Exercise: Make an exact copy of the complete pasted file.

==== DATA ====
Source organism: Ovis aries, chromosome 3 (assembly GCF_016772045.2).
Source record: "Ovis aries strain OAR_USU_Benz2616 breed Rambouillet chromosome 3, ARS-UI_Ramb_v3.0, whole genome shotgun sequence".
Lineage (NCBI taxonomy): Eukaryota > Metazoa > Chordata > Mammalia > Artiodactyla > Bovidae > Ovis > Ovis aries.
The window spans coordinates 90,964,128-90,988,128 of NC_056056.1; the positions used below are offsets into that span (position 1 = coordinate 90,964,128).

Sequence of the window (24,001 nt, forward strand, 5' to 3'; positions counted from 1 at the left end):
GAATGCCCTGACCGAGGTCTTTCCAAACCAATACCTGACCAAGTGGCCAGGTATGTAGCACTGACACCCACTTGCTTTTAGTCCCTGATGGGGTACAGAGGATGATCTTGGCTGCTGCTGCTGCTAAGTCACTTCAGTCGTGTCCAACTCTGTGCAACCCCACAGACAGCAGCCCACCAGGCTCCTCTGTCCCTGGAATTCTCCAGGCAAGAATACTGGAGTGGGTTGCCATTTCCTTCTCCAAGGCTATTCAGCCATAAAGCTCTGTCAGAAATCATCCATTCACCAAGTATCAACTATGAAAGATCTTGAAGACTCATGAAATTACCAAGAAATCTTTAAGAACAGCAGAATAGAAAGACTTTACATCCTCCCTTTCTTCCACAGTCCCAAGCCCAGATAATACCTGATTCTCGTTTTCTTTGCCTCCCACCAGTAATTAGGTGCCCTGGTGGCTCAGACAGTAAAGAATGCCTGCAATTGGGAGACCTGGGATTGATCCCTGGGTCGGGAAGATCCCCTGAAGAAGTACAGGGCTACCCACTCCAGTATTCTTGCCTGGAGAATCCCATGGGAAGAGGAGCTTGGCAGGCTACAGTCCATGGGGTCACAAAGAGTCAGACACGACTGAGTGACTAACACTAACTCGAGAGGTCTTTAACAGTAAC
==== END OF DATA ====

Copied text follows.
Source organism: Ovis aries, chromosome 3 (assembly GCF_016772045.2).
Source record: "Ovis aries strain OAR_USU_Benz2616 breed Rambouillet chromosome 3, ARS-UI_Ramb_v3.0, whole genome shotgun sequence".
Lineage (NCBI taxonomy): Eukaryota > Metazoa > Chordata > Mammalia > Artiodactyla > Bovidae > Ovis > Ovis aries.
The window spans coordinates 90,964,128-90,988,128 of NC_056056.1; the positions used below are offsets into that span (position 1 = coordinate 90,964,128).

Sequence of the window (24,001 nt, forward strand, 5' to 3'; positions counted from 1 at the left end):
GAATGCCCTGACCGAGGTCTTTCCAAACCAATACCTGACCAAGTGGCCAGGTATGTAGCACTGACACCCACTTGCTTTTAGTCCCTGATGGGGTACAGAGGATGATCTTGGCTGCTGCTGCTGCTAAGTCACTTCAGTCGTGTCCAACTCTGTGCAACCCCACAGACAGCAGCCCACCAGGCTCCTCTGTCCCTGGAATTCTCCAGGCAAGAATACTGGAGTGGGTTGCCATTTCCTTCTCCAAGGCTATTCAGCCATAAAGCTCTGTCAGAAATCATCCATTCACCAAGTATCAACTATGAAAGATCTTGAAGACTCATGAAATTACCAAGAAATCTTTAAGAACAGCAGAATAGAAAGACTTTACATCCTCCCTTTCTTCCACAGTCCCAAGCCCAGATAATACCTGATTCTCGTTTTCTTTGCCTCCCACCAGTAATTAGGTGCCCTGGTGGCTCAGACAGTAAAGAATGCCTGCAATTGGGAGACCTGGGATTGATCCCTGGGTCGGGAAGATCCCCTGAAGAAGTACAGGGCTACCCACTCCAGTATTCTTGCCTGGAGAATCCCATGGGAAGAGGAGCTTGGCAGGCTACAGTCCATGGGGTCACAAAGAGTCAGACACGACTGAGTGACTAACACTAACTCGAGAGGTCTTTAACAGTAAC